If you are a dog owner who, for whatever reason, is unable to take your pet to grooming appointments, you may appreciate learning how to do it yourself. Grooming a dog at home can be time-consuming and a bit tricky, even if you arm yourself with patience. However, regular grooming is essential for dogs so that you don’t have unattractive smells or a dog with tangled fur, overgrown nails, or other inconveniences.

Here is how you can keep your dog well-groomed at home in the very best way possible:

Make grooming enjoyable for your dog

Dogs – especially puppies – need to be rewarded for good behavior, including staying calm when being groomed.

If your dog is new to being groomed, go slowly and give lots of treats and praise to your dog as you go if it’s your dog’s first time. Make it a pampering time so that your dog will look forward to grooming sessions.

You could also put a small amount of spreadable food that you know they like on a flat surface for them to lick off while you groom them.

Trim nails carefully

Nails that are too long cause discomfort for your dog, so keep an eye on them and trim nails when they get too long. If you can hear your dog’s nails on the floor with each step, it’s time for a trim.

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Do this safely, though, as it can be tricky if you don’t have experience.

Bathe your dog, but not too often

Most dogs only need to be bathed once every few months. If you wash your dog too often, you will unwittingly strip the natural oils from your dog’s skin, which can lead to skin dryness.

When you do bathe your dog, put a non-slip bath mat in the tub so that they feel more secure.

Use a specialized soap-free dog shampoo, as their skin has a different pH level to ours.

Start with warm water till your dog is wet all over, and then work the shampoo into your dog’s coat gently. Avoid your dog’s mouth, eyes, nose, and ears. Give your dog praise as you bathe them, including the odd treat when your dog is especially calm.

Rinse your dog with warm water, and then, if at all possible, let your dog dry outside so that they can shake their fur. If this isn’t possible (for instance, in cold weather), dry your dog gently with a towel. You could also try using a blow-dryer but ONLY on the coldest setting.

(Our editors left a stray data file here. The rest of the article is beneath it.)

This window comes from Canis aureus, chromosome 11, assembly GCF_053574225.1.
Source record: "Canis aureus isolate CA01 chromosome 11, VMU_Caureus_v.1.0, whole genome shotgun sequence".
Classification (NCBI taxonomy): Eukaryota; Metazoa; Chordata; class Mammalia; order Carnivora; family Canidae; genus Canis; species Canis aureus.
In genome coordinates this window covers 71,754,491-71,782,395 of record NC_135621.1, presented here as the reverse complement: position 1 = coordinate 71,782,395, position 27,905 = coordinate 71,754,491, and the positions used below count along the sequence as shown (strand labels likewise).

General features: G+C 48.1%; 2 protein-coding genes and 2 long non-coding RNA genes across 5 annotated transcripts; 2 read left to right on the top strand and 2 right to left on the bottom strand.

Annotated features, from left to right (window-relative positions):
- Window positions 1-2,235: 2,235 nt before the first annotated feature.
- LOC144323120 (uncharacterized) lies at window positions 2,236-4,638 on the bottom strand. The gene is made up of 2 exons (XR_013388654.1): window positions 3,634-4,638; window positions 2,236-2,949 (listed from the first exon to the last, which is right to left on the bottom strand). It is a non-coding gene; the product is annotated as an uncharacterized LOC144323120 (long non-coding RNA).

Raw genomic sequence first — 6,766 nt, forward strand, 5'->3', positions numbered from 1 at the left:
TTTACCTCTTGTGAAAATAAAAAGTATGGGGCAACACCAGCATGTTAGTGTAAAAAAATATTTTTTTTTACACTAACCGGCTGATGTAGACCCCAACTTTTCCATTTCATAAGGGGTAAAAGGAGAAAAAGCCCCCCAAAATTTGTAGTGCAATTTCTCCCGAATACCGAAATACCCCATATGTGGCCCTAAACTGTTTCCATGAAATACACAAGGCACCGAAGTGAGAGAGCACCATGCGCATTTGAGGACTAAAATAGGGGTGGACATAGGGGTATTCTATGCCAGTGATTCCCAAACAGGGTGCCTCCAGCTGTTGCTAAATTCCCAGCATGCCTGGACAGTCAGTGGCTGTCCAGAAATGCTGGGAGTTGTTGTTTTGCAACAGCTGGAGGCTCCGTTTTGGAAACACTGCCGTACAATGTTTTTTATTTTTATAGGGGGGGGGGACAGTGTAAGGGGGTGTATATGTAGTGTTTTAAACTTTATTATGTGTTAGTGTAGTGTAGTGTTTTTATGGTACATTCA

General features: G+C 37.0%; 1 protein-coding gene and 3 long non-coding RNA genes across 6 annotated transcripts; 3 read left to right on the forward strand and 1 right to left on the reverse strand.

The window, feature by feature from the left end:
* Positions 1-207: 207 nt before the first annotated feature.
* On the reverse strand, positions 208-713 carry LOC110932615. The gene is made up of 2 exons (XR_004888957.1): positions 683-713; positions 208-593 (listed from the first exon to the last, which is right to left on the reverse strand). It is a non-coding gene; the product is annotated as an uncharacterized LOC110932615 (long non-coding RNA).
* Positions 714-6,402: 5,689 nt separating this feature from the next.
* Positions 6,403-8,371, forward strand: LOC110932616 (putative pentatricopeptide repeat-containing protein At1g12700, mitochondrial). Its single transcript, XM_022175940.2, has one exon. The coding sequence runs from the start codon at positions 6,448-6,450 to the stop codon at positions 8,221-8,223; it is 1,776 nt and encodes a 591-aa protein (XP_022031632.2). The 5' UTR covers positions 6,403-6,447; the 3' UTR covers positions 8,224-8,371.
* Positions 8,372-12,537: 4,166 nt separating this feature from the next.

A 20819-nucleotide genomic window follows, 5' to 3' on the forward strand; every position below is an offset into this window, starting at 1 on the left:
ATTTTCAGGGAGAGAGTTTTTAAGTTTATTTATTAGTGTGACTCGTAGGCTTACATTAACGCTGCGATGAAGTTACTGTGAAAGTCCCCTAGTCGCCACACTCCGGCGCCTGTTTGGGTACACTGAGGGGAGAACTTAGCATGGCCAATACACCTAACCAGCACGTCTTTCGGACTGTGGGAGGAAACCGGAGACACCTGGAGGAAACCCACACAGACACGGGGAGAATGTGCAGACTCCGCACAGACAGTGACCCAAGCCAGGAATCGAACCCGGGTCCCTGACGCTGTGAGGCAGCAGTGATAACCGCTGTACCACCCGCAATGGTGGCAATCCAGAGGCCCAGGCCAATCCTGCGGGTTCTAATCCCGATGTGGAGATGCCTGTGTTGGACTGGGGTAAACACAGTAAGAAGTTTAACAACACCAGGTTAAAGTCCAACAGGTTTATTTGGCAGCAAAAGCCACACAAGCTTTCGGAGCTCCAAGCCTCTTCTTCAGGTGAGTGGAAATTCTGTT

Brush your dog regularly

Regular brushing of your dog’s coat will prevent tangles and matted hair. Matted hair can be painful for dogs, and some dogs may lick or bite the site of discomfort, which can lead to skin infections. Small objects such as plant or grass seeds or burrs can get inside a dog’s thick coat and burrow their way towards the skin and cause further problems such as skin abscesses.

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If your dog is a longhaired breed such as a Collie or a Retriever, you’ll need to brush their coat every other day, or at the very least once a week.

With shorthaired breeds such as Labradors or Greyhounds, brushing is mostly to remove any dead skin cells, grass, or dirt from their coats. This means you won’t have to bathe them as often, and you might be able to get away with brushing them every other week.

Go easy around eyes and paws

When hair gets too long around a dog’s eyes and paws, it can block their vision and even damage eyes if the hair rubs against them. You can trim the hair in these sensitive areas yourself if you do it carefully.

First of all, wait till your dog is calm before trimming – and if your dog is lying down, even better. You could have your dog lie on a dog ramp like the ones at Chasing Tails to have easy access and keep them calm.

Use slow movements not to startle your dog, and be very careful when blades are near your dog’s skin. If you are nervous, get someone to do it who you know can stay calm, as dogs will pick up on your fear.

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Once you have finished trimming, reward your dog with a treat to reinforce calm behavior and make it easier next time.

One caveat to trimming your dog’s hair yourself is the hair inside the ears. While trimming hair in the ears can help prevent ear infections, this is very delicate and is best done by your vet if you can’t get to an experienced dog groomer.